Tickets are just £12 for super early birds and £16 once they sell out. They will be more expensive on the day. If you want to come and have a great day of live music on the south coast don’t wait to book your ticket - book now in the knowledge that the earlier you book actually helps the festival more (cashflow is important) and therefore the charity. 

Dials will be headlined by Brighton's Tigercub with Welsh band Estrons as main support. The event is 18+ but for anyone under that age you can still come along, but your access will be restricted to just 2 venues - The Wedgewood Rooms and The Edge of The Wedge. Both Tigercub and Estrons will play The Wedgewood Rooms. If you are 14 or under you will need to be accompanied by an adult. 

For £12 (if you get in quick) it's worth it for just those 2 bands - after all Tigercub's last non festival show in Brighton was £10 on its own. Then you can see a whole day of music before those two bands bring the noise.

I’ll be posting more about Dials and some of the acts playing in a few weeks time, but for now, to see who is joining the likes of those two bands, plus artists that I've featured on the blog such as Art School Girlfriend, Jerry Williams and Bokito hop on over to the Dials website for all the details. (Click here) And then whilst you are there why not grab those tickets? More acts are still to be announced.

One of the artists on the bill is someone that Breaking More Waves has been supporting since her very first releases. It has been a pleasure to watch Lauran Hibberd develop her music and style over the last couple of years. Lauran's performance at Dials comes on the back of slots at this year’s Isle of Wight Festival (where apparently actor Colin Firth was in the audience), Common People in Southampton and last year’s Bestival. She’s also supported the likes of Girli, Clean Cut Kid and Bryde and has been played on BBC 6 Music and Radio X.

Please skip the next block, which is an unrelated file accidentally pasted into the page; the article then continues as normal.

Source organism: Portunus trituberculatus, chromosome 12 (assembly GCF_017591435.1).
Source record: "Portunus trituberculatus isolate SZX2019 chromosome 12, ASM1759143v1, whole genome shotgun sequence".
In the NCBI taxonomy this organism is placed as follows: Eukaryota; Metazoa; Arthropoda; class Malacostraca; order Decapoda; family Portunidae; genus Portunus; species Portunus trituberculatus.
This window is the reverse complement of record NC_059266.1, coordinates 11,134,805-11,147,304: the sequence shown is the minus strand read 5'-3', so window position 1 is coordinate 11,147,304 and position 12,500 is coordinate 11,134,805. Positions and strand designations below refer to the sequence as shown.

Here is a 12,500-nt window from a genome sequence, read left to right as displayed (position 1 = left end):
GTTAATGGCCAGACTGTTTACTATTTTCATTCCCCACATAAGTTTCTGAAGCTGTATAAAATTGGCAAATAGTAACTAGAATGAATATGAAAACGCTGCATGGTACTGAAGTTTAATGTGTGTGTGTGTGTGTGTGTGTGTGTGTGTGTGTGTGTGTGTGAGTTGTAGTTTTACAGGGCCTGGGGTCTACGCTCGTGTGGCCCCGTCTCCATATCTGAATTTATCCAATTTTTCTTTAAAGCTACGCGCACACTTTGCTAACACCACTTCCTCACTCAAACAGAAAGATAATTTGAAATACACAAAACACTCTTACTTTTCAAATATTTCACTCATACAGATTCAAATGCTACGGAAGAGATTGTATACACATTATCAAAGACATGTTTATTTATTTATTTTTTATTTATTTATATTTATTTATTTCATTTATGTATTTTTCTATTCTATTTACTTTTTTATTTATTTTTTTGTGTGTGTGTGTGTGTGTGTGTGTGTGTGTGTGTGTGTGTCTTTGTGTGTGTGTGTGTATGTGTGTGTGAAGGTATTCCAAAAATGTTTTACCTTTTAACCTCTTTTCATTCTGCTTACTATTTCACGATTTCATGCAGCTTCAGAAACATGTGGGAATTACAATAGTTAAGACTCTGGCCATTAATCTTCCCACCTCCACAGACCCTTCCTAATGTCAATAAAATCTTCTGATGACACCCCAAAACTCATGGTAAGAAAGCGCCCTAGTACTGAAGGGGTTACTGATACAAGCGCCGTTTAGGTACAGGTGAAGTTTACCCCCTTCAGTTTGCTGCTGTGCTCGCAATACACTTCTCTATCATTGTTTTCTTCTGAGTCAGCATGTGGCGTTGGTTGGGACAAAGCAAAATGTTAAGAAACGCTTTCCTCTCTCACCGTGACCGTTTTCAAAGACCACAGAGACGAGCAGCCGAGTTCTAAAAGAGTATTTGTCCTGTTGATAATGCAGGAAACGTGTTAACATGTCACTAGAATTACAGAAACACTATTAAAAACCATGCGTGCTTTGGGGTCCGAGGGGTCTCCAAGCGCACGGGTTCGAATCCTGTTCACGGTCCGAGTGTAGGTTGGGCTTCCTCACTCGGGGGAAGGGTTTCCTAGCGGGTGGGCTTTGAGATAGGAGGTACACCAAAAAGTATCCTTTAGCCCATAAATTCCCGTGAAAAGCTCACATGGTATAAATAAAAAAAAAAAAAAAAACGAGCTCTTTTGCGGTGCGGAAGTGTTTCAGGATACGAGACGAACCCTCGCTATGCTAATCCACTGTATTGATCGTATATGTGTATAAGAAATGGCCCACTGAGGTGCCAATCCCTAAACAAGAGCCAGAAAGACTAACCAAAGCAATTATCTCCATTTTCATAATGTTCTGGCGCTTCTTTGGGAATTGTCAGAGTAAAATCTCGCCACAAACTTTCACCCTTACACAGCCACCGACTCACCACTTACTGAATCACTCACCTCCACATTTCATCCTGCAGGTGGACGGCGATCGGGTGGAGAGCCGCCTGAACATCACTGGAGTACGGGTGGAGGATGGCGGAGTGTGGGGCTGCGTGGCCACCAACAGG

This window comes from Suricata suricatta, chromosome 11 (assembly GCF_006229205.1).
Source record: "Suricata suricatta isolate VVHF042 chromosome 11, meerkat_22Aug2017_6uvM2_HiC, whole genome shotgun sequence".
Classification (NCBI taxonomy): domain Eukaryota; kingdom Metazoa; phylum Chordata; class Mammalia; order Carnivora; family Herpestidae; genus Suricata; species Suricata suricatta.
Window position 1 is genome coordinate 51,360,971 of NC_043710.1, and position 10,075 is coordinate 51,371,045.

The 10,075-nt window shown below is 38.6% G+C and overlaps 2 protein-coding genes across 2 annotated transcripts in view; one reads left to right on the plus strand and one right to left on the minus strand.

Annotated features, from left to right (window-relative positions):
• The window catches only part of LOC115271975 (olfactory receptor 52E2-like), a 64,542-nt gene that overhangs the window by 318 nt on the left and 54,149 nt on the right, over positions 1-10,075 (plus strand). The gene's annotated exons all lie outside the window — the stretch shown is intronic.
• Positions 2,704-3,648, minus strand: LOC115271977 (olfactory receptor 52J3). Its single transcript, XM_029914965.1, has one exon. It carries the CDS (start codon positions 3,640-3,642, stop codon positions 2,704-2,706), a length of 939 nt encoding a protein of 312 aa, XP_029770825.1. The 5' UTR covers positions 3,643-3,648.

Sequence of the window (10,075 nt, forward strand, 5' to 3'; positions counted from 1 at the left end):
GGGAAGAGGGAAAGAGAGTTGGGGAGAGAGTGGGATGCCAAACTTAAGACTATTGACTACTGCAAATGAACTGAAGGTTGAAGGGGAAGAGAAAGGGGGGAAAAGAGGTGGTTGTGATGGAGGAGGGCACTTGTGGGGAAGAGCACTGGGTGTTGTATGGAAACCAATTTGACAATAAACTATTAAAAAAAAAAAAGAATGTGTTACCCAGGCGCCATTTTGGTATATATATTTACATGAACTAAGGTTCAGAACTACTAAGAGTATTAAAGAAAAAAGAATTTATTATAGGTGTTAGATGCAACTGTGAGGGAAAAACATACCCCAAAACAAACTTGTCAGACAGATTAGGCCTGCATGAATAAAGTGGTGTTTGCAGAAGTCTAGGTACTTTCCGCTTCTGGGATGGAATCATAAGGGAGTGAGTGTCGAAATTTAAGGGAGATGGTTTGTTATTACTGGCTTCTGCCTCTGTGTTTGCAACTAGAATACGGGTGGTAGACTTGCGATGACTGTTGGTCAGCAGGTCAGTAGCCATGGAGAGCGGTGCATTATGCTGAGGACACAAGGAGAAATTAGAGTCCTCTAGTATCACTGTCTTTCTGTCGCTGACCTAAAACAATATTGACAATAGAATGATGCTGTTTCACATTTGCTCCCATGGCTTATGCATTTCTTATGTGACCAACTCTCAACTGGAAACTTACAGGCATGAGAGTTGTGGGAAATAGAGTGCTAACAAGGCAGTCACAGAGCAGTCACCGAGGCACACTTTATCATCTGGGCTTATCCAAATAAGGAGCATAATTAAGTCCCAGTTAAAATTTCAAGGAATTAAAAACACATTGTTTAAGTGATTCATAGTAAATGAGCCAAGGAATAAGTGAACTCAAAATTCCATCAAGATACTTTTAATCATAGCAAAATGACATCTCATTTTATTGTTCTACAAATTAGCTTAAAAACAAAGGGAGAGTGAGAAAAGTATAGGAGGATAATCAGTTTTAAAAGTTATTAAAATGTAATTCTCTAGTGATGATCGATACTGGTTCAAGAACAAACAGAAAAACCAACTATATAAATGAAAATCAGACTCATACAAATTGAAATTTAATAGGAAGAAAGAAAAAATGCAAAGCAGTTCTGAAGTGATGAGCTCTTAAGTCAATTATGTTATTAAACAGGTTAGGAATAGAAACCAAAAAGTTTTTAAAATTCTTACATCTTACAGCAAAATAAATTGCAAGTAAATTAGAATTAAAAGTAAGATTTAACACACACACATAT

Today Lauran releases her new tune Call Shotgun – and it's a fizzed up kiss-off that's full of thrashing guitar abandon. It hits with force. It goes something like this: bang bang bang faster faster harder harder then repeat and is probably that moment in her live set where one second you’re holding a plastic pint glass in your hand and the next moment it’s gone flying up in the air. Yes, Lauran Hibberd brings the mosh and the beer shower with this one. Her rallying call of “Call shotgun. I want one,” deserves to be shouted in indie clubs across the country. I pretty much say this every time Lauran releases a track, but Call Shotgun really is her best yet. Oh and it's on the Spotify New Music Friday playlist in the UK as well, which should bring Lauran a few new listeners and maybe fans. Come see her and a load of other great acts at Dials in Portsmouth this October. 

Lauran Hibberd - Call Shotgun

Thursday, 28 June 2018

New Music: Laurel - Same Mistakes